2020 has been a wild ride for many developer teams - ours included. When COVID-19 lockdowns arrived back in March, our teams quickly shifted to work from home.
Since then, we’ve gone all in on working from home (WFH) - now we’re a fully remote development team with no plan to move back to an office any time soon.
It’s been a huge change for my team (the TinyMCE editor team). But I know we haven’t been alone, with many of our customers’ development teams also shifting to WFH around the same time.
I’ve put together some info on how my team did it, some of the challenges we’ve faced, and what worked (and didn’t work).
Taking stock of lockdown
One of the first things we did was take stock of the situation. We looked at current processes and tried to think of how we could shift them to a work-from-home environment.
In the deafening quiet of working from home, it also didn’t take us long to realize just how much time we spend discussing things - we’re a noisy bunch! But with our whole development team working remote, we needed to come up with an alternative way to initiate and manage discussions.
Moving our in-person standups and meetings to Slack calls was an obvious way to adapt our process.
Onboarding new staff while working from home was less obvious. But since we were on the verge of expanding our team when the pandemic hit, we needed to tackle it sooner rather than later.
Here at Tiny, we work in quite a niche area, which means there are no existing learning resources outside of our company. So, we usually rely on pair programming and one-on-one discussions to help onboard staff onto our products and stack. Since that wasn’t possible anymore, we had to consider some alternatives.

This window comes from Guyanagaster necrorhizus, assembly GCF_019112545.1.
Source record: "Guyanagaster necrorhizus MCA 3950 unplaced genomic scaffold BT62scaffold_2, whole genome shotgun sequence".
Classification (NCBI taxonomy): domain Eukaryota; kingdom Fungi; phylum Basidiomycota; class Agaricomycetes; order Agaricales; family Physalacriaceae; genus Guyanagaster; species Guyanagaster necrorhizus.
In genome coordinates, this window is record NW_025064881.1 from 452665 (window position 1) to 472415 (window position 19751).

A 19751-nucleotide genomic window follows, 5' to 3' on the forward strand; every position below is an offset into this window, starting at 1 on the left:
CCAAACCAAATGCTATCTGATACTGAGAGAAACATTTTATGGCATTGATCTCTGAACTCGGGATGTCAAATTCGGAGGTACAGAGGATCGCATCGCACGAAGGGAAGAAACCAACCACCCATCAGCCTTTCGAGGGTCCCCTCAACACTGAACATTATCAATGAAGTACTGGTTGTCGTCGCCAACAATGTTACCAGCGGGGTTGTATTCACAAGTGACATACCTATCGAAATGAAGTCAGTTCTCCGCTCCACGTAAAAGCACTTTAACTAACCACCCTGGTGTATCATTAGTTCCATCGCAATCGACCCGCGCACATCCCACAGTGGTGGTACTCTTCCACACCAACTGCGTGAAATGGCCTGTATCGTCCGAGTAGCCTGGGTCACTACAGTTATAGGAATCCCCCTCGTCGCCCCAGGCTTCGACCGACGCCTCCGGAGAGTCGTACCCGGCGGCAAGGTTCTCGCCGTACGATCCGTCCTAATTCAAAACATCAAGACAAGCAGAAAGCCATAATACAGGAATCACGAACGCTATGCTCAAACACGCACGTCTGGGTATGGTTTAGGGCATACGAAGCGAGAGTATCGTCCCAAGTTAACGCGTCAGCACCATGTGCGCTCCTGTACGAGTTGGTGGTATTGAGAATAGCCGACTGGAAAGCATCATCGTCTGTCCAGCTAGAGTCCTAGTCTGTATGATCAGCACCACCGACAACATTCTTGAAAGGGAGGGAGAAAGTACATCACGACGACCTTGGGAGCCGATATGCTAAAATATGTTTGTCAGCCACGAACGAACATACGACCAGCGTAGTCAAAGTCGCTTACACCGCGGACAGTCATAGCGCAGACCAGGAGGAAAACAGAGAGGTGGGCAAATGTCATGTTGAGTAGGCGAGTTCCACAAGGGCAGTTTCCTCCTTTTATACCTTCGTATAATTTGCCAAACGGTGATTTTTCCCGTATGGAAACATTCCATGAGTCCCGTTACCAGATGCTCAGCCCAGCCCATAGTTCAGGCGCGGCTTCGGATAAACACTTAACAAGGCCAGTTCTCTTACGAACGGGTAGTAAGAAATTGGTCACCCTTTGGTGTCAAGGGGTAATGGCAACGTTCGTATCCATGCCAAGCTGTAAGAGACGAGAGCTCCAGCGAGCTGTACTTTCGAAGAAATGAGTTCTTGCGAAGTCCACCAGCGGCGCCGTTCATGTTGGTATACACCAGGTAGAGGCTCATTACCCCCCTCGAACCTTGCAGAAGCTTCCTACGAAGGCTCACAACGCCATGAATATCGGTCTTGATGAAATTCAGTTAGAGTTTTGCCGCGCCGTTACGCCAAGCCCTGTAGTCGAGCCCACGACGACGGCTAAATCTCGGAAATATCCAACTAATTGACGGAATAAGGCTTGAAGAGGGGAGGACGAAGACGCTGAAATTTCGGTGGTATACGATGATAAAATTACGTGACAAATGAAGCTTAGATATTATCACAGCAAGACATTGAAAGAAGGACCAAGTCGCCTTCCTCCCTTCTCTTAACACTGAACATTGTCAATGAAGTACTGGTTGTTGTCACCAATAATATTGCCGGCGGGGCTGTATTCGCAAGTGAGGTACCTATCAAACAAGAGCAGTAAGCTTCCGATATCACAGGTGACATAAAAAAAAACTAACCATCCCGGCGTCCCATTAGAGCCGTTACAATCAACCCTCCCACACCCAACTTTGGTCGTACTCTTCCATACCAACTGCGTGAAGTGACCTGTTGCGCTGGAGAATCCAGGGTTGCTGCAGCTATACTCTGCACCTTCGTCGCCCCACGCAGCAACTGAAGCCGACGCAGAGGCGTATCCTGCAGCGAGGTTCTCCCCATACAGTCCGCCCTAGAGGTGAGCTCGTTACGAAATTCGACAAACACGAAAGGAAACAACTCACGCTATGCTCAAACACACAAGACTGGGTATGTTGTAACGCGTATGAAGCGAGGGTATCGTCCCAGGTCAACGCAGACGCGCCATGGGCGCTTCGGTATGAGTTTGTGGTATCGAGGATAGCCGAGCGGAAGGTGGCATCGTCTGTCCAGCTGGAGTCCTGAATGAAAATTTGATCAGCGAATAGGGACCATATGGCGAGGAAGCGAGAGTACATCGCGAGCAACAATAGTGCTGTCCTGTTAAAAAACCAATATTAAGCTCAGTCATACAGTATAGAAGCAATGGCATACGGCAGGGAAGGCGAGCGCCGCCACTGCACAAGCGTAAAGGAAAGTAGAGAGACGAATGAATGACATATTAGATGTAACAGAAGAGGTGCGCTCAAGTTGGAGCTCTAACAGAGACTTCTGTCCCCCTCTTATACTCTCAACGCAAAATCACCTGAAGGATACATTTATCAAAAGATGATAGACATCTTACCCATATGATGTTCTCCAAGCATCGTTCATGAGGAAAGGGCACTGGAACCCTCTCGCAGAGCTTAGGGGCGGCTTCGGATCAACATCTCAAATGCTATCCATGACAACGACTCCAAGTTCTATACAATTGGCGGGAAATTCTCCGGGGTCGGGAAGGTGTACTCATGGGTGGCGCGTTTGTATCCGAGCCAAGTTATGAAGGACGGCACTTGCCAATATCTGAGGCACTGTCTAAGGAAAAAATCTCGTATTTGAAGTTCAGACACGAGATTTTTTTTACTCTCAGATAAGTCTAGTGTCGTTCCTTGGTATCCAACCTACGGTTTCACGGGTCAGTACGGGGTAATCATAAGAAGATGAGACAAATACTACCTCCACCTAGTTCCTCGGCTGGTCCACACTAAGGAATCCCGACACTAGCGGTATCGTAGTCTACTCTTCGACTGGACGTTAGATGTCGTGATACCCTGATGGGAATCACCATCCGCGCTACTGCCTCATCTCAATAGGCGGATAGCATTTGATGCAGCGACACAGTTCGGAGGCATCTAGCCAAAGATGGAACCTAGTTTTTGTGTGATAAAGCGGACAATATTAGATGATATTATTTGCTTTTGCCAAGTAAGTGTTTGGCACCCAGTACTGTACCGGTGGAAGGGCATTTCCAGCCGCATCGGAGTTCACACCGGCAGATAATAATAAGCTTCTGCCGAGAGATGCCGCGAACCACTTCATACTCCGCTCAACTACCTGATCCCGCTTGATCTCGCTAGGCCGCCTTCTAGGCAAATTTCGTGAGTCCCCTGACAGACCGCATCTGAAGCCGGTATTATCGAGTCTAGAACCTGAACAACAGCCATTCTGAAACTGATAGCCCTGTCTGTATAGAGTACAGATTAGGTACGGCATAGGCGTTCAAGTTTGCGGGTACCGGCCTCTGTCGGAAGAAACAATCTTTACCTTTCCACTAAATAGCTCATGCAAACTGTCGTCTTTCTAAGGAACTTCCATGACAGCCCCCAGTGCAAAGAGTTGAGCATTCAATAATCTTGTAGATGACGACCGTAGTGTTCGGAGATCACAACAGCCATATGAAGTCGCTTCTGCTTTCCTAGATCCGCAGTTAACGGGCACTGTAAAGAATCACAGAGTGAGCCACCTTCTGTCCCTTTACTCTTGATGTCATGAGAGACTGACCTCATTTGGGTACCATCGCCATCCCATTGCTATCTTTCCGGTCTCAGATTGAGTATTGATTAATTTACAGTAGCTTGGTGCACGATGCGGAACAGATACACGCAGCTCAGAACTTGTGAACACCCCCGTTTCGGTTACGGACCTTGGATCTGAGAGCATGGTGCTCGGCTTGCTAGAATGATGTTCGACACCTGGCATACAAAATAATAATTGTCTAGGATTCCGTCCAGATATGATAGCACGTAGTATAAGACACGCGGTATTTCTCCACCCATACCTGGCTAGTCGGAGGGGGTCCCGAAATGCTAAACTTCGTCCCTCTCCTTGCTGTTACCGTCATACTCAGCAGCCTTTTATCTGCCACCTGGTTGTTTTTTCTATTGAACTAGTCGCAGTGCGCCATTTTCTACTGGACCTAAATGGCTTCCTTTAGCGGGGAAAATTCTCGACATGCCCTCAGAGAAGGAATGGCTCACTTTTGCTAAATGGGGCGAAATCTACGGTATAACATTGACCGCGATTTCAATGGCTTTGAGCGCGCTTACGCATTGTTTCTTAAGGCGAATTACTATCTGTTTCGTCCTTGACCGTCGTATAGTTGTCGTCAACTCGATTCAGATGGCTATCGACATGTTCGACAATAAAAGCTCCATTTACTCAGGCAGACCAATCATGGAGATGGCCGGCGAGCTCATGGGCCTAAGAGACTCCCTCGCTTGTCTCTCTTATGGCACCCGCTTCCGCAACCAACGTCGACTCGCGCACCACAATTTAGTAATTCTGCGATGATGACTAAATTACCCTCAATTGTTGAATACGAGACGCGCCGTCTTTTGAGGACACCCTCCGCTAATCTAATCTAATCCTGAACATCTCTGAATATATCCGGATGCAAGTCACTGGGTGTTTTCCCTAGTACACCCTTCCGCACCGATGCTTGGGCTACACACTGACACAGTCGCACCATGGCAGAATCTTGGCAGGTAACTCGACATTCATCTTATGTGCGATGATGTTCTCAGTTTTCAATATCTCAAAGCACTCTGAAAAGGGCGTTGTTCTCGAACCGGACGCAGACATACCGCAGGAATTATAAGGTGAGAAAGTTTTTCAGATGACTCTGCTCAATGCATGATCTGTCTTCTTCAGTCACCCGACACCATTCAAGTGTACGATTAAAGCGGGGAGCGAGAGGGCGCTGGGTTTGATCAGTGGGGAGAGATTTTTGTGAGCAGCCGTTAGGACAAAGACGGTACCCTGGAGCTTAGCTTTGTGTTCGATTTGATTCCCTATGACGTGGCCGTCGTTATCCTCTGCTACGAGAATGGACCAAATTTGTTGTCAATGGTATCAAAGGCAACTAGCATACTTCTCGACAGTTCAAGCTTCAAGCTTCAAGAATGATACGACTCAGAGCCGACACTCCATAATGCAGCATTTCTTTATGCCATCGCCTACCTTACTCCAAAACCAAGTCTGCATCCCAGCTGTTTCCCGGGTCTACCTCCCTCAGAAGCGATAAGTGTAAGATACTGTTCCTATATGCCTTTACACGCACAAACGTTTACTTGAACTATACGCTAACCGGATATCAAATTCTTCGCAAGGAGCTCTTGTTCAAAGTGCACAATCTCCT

Setting up team docs
To get our onboarding processes ready for new hires, we had to set up team docs. These were basically nonexistent because up until recently, almost all of our training had been hands-on.
So, we decided to take a sprint to write these up. The plan was to see what we could get done and then schedule any follow-up items for down the track.
We used Miro to brainstorm topics that we should write up. We started by noting down anything and everything on post-its. Then we tried to group things into categories. Next, we mapped each item on a category/priority matrix, with items split into columns for priority 1, priority 2, and priority 3. Priorities were based on how badly we thought new hires would need to know something and/or how often we’d need to reference it.
Then we spent the rest of the sprint writing up the docs.
A few learnings from this process:
- Less is more - We ended up merging some topics from the Miro board or dropping others entirely after thinking about them in more detail
- Go evergreen - We also decided not to write some of the topics because they’d change too fast and we wanted minimal overhead maintenance
- Top priorities are enough - We only finished the priority 1 items, but when we reviewed our progress (we’d completed around 20 pages in the wiki), we decided that was enough and the rest could be explained as needed
- Writing is thinking - As we wrote down the processes, it made us think about them (especially in a WFH context) which led to some small changes and improvements
- Build on it - Since finishing the priority 1 items, we’ve added a few extra pages as needed or when questions were asked multiple times, especially by new hires